- Catalog No. —
- OrHi 2591
- Date —
- Era —
- Themes —
- Geography and Places, Transportation and Communication
- Credits —
- Oregon Historical Society
- Regions —
- Willamette Basin
- Author —
- C. E. Watkins, photographer
Oregon City and Willamette Falls
This 1867 photograph, taken by Carleton Eugene Watkins, shows Oregon City and the Willamette Falls soon after the first portage railroad was built there. Oregon City had been incorporated in 1844 and was the first official city established west of the Rocky Mountains. The earliest non-Native settlers near Willamette Falls were retired French Canadian trappers and their Indian wives.
In 1846, John McLoughlin retired as the head of the Hudson’s Bay Company’s Columbia department and settled with his wife, Marguerite, and their family in Oregon City. He built a commercial gristmill that was powered by the falls. American settlers were also attracted to Oregon City, which served as capitol of Oregon Territory from 1849 to 1852. It was the territory’s largest settlement until the 1850s, when Portland’s advantageous site at the confluence of the Willamette and Columbia rivers helped establish it as a regional trade center.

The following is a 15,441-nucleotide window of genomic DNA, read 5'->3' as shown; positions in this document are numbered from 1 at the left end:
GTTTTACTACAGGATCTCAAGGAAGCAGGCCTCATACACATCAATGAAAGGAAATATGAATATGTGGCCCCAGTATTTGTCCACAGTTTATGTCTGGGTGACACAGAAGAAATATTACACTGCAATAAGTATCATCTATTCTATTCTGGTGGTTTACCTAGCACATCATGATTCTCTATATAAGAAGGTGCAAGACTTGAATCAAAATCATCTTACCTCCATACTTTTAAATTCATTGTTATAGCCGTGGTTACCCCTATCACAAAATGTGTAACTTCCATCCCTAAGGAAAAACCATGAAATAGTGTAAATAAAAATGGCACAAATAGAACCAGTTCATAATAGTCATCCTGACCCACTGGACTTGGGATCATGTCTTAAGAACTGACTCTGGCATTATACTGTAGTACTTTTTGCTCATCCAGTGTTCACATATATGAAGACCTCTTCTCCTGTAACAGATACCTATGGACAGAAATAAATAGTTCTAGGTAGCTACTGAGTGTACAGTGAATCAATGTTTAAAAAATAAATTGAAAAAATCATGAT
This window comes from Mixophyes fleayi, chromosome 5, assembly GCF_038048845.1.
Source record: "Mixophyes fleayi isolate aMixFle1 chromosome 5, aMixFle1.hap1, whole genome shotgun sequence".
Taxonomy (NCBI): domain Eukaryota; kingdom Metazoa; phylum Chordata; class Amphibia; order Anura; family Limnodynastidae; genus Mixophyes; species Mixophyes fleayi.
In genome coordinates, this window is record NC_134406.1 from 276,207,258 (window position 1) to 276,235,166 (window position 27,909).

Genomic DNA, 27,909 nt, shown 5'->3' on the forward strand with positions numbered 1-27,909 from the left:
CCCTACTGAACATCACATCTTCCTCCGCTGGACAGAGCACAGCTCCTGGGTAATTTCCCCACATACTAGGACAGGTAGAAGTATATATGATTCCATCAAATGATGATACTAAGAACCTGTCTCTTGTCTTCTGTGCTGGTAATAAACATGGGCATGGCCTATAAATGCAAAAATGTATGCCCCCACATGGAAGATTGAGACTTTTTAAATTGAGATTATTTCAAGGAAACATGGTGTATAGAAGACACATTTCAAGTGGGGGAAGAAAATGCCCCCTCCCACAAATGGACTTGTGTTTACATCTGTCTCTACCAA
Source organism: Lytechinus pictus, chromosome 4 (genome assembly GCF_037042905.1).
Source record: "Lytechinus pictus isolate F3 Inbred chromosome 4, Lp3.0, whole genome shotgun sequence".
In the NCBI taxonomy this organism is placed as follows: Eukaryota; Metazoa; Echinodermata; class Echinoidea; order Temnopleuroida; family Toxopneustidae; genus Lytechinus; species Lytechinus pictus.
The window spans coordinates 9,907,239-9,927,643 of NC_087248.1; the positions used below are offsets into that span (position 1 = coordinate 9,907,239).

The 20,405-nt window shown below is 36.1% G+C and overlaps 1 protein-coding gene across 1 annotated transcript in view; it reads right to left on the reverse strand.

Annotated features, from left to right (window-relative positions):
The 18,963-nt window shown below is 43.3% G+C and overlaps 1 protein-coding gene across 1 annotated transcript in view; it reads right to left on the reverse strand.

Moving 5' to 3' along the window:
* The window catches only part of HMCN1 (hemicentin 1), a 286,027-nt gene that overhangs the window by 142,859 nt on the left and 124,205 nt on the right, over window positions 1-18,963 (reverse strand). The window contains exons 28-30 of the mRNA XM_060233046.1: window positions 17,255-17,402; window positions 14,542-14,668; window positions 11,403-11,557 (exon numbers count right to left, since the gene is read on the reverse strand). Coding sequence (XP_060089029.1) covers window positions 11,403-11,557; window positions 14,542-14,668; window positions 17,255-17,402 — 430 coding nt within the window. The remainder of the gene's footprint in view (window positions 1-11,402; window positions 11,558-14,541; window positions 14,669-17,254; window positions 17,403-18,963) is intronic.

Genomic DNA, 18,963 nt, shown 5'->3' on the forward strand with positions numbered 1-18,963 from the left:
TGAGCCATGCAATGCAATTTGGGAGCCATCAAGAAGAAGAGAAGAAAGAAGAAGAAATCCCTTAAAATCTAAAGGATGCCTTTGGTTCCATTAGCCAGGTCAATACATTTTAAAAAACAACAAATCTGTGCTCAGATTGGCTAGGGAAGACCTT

At Oregon City, early steamboat companies portaged people and goods around the 40-foot-high Willamette Falls on a primitive road and wooden rail system. The portage railroad was built in the 1860s. Steamboats were able to travel past Oregon City without portaging after the Willamette Falls locks were completed in 1873. They were the first locks built in Oregon and are still operating today under the direction of the U.S. Army Corps of Engineers.
Schwantes, Carlos. A Long Day’s Journey: The Steamboat & Stagecoach Era in the Northwest. Seattle, Wash., 1999.
Corning, Howard McKinley. Willamette Landings. Portland, Oreg., 1973.
Written by Kathy Tucker,© Oregon Historical Society, 2002.